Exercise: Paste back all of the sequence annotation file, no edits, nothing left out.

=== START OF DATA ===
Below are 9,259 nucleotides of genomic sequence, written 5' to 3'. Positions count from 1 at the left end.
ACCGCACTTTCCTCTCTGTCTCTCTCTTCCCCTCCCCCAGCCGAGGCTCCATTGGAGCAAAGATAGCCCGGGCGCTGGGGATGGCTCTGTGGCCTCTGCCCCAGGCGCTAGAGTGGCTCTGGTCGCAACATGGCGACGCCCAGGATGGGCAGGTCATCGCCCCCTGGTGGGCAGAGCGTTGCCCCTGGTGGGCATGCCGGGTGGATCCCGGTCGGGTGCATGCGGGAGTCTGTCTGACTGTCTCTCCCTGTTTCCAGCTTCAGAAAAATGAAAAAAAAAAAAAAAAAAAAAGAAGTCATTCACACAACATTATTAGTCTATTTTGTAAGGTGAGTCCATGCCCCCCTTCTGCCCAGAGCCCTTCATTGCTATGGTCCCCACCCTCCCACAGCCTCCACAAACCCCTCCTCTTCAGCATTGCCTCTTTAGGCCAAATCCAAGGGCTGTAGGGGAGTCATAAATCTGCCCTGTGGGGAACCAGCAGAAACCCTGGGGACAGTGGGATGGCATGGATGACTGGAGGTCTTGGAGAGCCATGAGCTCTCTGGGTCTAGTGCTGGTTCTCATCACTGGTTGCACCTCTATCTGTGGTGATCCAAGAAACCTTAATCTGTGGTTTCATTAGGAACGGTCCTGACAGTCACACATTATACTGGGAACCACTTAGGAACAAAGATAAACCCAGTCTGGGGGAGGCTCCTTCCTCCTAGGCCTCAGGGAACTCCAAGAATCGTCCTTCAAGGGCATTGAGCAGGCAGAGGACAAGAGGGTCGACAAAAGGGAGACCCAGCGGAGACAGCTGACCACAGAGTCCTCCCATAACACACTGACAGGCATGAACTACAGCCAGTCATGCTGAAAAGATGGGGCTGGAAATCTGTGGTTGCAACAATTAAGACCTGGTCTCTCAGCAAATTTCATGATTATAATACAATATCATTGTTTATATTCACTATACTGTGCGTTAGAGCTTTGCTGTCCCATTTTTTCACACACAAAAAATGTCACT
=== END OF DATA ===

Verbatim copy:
Below are 9,259 nucleotides of genomic sequence, written 5' to 3'. Positions count from 1 at the left end.
ACCGCACTTTCCTCTCTGTCTCTCTCTTCCCCTCCCCCAGCCGAGGCTCCATTGGAGCAAAGATAGCCCGGGCGCTGGGGATGGCTCTGTGGCCTCTGCCCCAGGCGCTAGAGTGGCTCTGGTCGCAACATGGCGACGCCCAGGATGGGCAGGTCATCGCCCCCTGGTGGGCAGAGCGTTGCCCCTGGTGGGCATGCCGGGTGGATCCCGGTCGGGTGCATGCGGGAGTCTGTCTGACTGTCTCTCCCTGTTTCCAGCTTCAGAAAAATGAAAAAAAAAAAAAAAAAAAAAGAAGTCATTCACACAACATTATTAGTCTATTTTGTAAGGTGAGTCCATGCCCCCCTTCTGCCCAGAGCCCTTCATTGCTATGGTCCCCACCCTCCCACAGCCTCCACAAACCCCTCCTCTTCAGCATTGCCTCTTTAGGCCAAATCCAAGGGCTGTAGGGGAGTCATAAATCTGCCCTGTGGGGAACCAGCAGAAACCCTGGGGACAGTGGGATGGCATGGATGACTGGAGGTCTTGGAGAGCCATGAGCTCTCTGGGTCTAGTGCTGGTTCTCATCACTGGTTGCACCTCTATCTGTGGTGATCCAAGAAACCTTAATCTGTGGTTTCATTAGGAACGGTCCTGACAGTCACACATTATACTGGGAACCACTTAGGAACAAAGATAAACCCAGTCTGGGGGAGGCTCCTTCCTCCTAGGCCTCAGGGAACTCCAAGAATCGTCCTTCAAGGGCATTGAGCAGGCAGAGGACAAGAGGGTCGACAAAAGGGAGACCCAGCGGAGACAGCTGACCACAGAGTCCTCCCATAACACACTGACAGGCATGAACTACAGCCAGTCATGCTGAAAAGATGGGGCTGGAAATCTGTGGTTGCAACAATTAAGACCTGGTCTCTCAGCAAATTTCATGATTATAATACAATATCATTGTTTATATTCACTATACTGTGCGTTAGAGCTTTGCTGTCCCATTTTTTCACACACAAAAAATGTCACT